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The University of Stellenbosch Business School (USB) inaugurated the new year under the theme of A New Horizon: The Year of Recovery and Opp

The University of Stellenbosch Business School (USB) inaugurated the new year under the theme of A New Horizon: The Year of Recovery and Opportunity with an Academic Opening Series during the week of 26 – 28 January 2021. In 2021 we will face challenges both familiar and unexpected, but we will also see transformation as the world recovers from the Covid-19 pandemic.

Prof Mark Smith, Director-Elect of USB, was the keynote speaker at the Ceremonial Academic Opening where he evaluated both the challenges and opportunities that lie ahead for 2021. On what the post-pandemic future holds for USB, he said: “We need to transform and differentiate ourselves as a business school, and we need to provide a sense of purpose for us and for our stakeholders.”

He said a business school should be a space “where we can challenge ourselves and our thinking”.

Smith added that the business school will only be doing its job if it transforms teaching and learning and provide responsible leaders who can transform organisations and serve society. “As a business school we need to aim high in terms of our sense of purpose. This is how we will improve the well-being of society.”

On what makes USB unique, he listed fields of expertise, ability to deliver high-level blended learning, and the focus on responsible leadership and entrepreneurship as key differentiators.

“USB is a transformative school, a different school, and a school with a purpose.”
– Prof Mark Smith

“USB’s sense of purpose is to shape responsible leaders who can make ethical decisions, and responsible researchers who can help to orientate research towards the big societal challenges so that we can improve society in incremental ways.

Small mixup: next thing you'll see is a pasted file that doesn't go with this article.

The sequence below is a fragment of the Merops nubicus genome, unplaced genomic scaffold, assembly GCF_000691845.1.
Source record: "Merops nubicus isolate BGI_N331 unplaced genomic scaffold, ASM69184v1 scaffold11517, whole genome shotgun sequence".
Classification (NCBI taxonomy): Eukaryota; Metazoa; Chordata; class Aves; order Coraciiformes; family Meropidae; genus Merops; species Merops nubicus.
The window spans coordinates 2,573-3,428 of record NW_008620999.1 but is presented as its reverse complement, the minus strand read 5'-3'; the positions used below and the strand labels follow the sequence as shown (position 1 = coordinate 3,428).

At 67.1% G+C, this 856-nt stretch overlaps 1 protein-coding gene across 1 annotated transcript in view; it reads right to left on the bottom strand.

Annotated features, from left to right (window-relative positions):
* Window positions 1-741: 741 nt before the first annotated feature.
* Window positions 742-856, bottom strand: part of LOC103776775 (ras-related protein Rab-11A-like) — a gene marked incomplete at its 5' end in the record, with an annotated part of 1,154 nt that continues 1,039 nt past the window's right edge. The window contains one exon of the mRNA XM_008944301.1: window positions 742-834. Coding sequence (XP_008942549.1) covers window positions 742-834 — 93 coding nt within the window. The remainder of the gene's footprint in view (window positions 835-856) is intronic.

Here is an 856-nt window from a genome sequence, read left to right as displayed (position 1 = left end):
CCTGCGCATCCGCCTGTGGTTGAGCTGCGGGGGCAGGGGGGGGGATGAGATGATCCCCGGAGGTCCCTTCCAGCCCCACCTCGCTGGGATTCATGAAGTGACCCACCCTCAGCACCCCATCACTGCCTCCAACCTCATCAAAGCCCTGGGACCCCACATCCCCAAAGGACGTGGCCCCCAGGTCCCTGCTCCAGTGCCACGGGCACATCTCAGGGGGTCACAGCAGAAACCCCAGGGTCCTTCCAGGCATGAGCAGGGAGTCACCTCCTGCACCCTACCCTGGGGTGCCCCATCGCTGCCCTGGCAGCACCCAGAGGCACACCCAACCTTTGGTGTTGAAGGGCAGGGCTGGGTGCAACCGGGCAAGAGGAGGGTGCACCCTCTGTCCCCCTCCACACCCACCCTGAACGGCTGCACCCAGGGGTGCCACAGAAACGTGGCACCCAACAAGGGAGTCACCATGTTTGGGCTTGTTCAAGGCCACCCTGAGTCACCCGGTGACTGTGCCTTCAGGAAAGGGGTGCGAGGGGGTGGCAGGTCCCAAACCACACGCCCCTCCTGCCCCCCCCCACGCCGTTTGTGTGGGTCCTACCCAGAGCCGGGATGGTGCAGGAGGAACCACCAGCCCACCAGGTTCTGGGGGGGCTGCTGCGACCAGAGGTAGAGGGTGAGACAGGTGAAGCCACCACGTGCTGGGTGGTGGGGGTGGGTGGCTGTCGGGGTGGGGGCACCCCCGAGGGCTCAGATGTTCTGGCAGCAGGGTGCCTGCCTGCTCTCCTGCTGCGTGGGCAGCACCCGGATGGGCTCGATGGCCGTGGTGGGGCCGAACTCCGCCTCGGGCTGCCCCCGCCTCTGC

“USB is a transformative school, a different school, and a school with a purpose,” he added. “Our areas of expertise include hidden gems such as strategic foresight, conflict resolution, women at work, social transformation, entrepreneurship, and our ability to push the boundaries of blended learning.”

Smith said he sees the primary outcomes from USB’s efforts in coming years as providing a transformative learning experience to its students. “This is our service to society. We will also continue to undertake research that has an impact, and to provide a sense of purpose for the school and for our stakeholders. Business schools need to step up and say we are here to develop managers for the future.”

The other speakers talked about the importance of research. Dr Lara Skelly, Research Manager and Head of the PhD in Business Management and Administration, said research is important because it makes the world a better place. “At USB we see research as evidence-based decision-making. Better decisions help to make the world a better place.”

PhD alumnus Dr Candice Booysen said her PhD journey taught her resilience, humility and the importance of staying curious. “To serve and support – this is how I’ve experienced the ethos of the faculty at USB.”

The year ahead as it relates to Covid-19 and vaccines

Prof Portia Jordan, Executive Head of the Department of Nursing and Midwifery at Stellenbosch University, said 2020 was the year that everything changed. “Across the globe we have seen businesses, schools, institutions have closed. It has caused a lot of suffering – unemployment, loneliness, amplified gender-based violence, corruption, poverty – but above all that, there was innovation as well.”

Prof Jordan listed the following long-term effect of the coronavirus: morbidity and public health implications; cardio-vascular alterations; chronic fatigue; musculo-skeletal pain; anxiety; rehabilitation; and productivity and organizational performance.

On the opportunities for the year ahead she said that the worldwide crisis that the pandemic brought “allowed us an opportunity to rethink business models, health care and education systems, operational capabilities, leadership styles what is required of a 21st century leader, organisational culture and performance, and approach towards digital world-telemedicine”.

Workplace traditions

Dr Natasha Winkler-Titus, senior lecturer in Organisational Behaviour at USB, presented on the meaning of work and the physical manifestation of culture, when we are not all in the same building.

“During Covid-19 a renewed focus came to all workers, both formal and informal sectors. Apart from doctors in the medical fraternity, lower paid workers and those in frontline jobs shouldered much of the burden in South Africa, and these still very much include women and previously disadvantaged groups.

“These groups suddenly became the unsung heroes. Much of these workers, however, do not always form part of the formal employment labour force. South Africa has a long tradition of work casualisation, not always with positive associations. Casualisation of work is positive and should be encouraged as it holds enormous potential for job creation,” she said.